PHILADELPHIA - The Greens have gathered here this week for their national convention,
feeling political strength in their growing numbers but also some unease about
their indirect role in helping Republicans.
Although the Green Party steadfastly rejects the label of political spoiler,
a growing number of its members have entered races pivotal to Democratic prospects
this year. Green leaders say that Democrats have moved too far toward the political
center, becoming indistinguishable from Republicans on trade and welfare and also
on environmental and corporate responsibility issues.
''They got to become more progressive and simply not try to win elections
by being more like the Republicans,'' Ralph Nader said yesterday. ''The future
of the Democratic Party is only in the progressive direction, because Greens are
going to be getting more and more of the votes.''
The Green Party has grown exponentially since the 2000 election, when Nader
was blamed for siphoning key votes from Al Gore. Dozens of Greens have won election
to local offices since then. The party's convention began Thursday at a Holiday
Inn and runs through the weekend. Twice as many delegates are attending as did
two years ago, with five more states represented.
David Cobb, general counsel for the Green Party, speaks at a Green Party convention
Thursday, July 18, 2002, in Philadelphia. With mid-term elections approaching,
the Green Party's national convention in Philadelphia this weekend will focus
on giving party members a crash course on how to run an effective campaign. (AP
Photo/H. Rumph Jr.)
This fall, the Green Party could again prove influential, this time in the
midterm congressional elections. The party has fielded 42 candidates for the US
House and six for the Senate. Another 15 are running for governor, including Jill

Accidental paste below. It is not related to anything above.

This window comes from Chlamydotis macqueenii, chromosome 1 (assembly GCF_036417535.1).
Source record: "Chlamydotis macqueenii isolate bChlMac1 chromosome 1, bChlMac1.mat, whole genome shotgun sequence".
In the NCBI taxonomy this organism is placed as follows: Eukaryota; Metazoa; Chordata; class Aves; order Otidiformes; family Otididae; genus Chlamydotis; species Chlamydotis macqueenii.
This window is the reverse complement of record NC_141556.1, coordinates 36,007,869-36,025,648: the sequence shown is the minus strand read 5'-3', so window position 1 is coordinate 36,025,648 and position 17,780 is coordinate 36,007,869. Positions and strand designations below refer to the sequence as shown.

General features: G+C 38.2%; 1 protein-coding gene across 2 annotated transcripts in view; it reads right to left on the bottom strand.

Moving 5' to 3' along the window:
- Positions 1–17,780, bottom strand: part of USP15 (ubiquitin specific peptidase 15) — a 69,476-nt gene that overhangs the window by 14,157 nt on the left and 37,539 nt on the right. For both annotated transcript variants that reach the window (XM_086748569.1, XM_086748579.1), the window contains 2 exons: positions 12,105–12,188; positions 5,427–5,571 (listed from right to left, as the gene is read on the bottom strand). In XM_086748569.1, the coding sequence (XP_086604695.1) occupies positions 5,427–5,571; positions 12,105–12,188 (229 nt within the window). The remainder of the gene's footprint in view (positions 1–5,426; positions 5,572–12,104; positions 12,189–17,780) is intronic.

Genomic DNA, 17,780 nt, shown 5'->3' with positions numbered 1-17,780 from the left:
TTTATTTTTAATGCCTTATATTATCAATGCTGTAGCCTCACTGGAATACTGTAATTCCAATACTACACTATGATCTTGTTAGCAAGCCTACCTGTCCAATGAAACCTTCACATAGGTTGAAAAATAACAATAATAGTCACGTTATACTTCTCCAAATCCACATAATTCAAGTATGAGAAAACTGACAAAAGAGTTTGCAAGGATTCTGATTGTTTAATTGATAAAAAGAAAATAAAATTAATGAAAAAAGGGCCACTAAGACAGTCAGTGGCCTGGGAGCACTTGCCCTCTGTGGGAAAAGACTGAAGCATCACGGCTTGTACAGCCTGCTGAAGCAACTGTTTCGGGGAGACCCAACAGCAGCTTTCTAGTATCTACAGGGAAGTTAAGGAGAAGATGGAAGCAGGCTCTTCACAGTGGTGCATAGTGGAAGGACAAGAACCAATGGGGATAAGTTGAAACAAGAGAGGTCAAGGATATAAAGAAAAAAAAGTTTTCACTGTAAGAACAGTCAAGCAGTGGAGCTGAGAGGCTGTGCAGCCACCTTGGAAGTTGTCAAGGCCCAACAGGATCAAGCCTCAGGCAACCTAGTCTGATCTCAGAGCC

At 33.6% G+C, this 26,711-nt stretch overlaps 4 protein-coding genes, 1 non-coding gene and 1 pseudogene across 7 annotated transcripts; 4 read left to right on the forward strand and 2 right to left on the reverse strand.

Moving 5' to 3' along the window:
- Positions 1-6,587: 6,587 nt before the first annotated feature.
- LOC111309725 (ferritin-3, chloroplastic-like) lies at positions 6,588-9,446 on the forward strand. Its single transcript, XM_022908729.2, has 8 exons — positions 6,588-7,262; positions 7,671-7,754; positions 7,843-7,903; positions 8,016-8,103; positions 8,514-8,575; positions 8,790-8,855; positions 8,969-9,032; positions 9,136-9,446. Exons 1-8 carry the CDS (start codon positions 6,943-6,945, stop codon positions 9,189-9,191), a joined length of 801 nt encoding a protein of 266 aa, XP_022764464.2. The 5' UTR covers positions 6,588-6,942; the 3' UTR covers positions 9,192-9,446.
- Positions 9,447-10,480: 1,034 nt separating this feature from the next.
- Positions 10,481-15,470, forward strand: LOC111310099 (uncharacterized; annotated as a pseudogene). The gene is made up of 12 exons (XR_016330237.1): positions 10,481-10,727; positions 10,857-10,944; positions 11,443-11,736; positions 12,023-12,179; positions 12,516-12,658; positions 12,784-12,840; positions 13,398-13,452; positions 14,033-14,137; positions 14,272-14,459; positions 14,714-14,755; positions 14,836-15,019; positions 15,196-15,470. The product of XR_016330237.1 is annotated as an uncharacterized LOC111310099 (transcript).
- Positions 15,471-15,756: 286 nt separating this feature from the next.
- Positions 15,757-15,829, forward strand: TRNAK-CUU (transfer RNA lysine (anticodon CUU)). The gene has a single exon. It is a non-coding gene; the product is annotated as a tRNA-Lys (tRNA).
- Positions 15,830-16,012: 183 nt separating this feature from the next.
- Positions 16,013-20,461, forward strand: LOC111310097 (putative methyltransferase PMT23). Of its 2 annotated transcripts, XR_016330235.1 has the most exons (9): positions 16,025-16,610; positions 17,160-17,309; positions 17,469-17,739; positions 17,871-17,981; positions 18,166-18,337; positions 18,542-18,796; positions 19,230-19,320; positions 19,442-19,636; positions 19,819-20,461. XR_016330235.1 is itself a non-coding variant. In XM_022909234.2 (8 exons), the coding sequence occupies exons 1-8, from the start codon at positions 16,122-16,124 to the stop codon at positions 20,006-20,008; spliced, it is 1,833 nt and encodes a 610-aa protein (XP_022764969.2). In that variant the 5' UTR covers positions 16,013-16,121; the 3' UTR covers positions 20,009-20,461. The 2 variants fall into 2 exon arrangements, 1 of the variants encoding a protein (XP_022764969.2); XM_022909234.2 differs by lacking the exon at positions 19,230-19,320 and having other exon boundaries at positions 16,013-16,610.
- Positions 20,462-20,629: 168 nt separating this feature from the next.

Stein in Massachusetts and Jonathan Carter in Maine.
But some convention delegates who see recent corporate abuses as being linked
to Republicans say that as the party grows and matures it should rethink its political
''There is a lot of discussion about this, and there is some division,'' said
Eric Hillman, a Minnesota delegate. ''It is provoking the discussion on what is
the role of the Green Party? We are a real political party and not just out there
to broaden our niche issues ... or to wave the liberal banner issue.''
The US Senate race in Minnesota could be a test for the party. Polls suggest
that Senator Paul Wellstone, a Democrat, and Republican challenger Norm Coleman
have nearly equal support from Minnesota's unpredictable voters, while Green candidate
Ed McGaa has drawn about 3 percent. A small pool of potential voters is said to
Political analysts say that McGaa, a Native American author, could hurt Wellstone's
bid and that a Coleman victory could reverberate nationally if it helps Republicans
erase the Democrats' one-vote majority and take control of the Senate. The race
is so important to the White House that President Bush persuaded Coleman, a former
mayor of St. Paul, to run for the Senate instead of governor. Bush also has visited
Minnesota to boost Coleman's bid.
Gary Hicks, a Green delegate from Boston, said some party members are conflicted
about the Minnesota race. On one hand, another outcome like the presidential race
could demonstrate just how important the Greens have become and force Democrats
to focus more on issues Hicks thinks are critical to average Americans. On the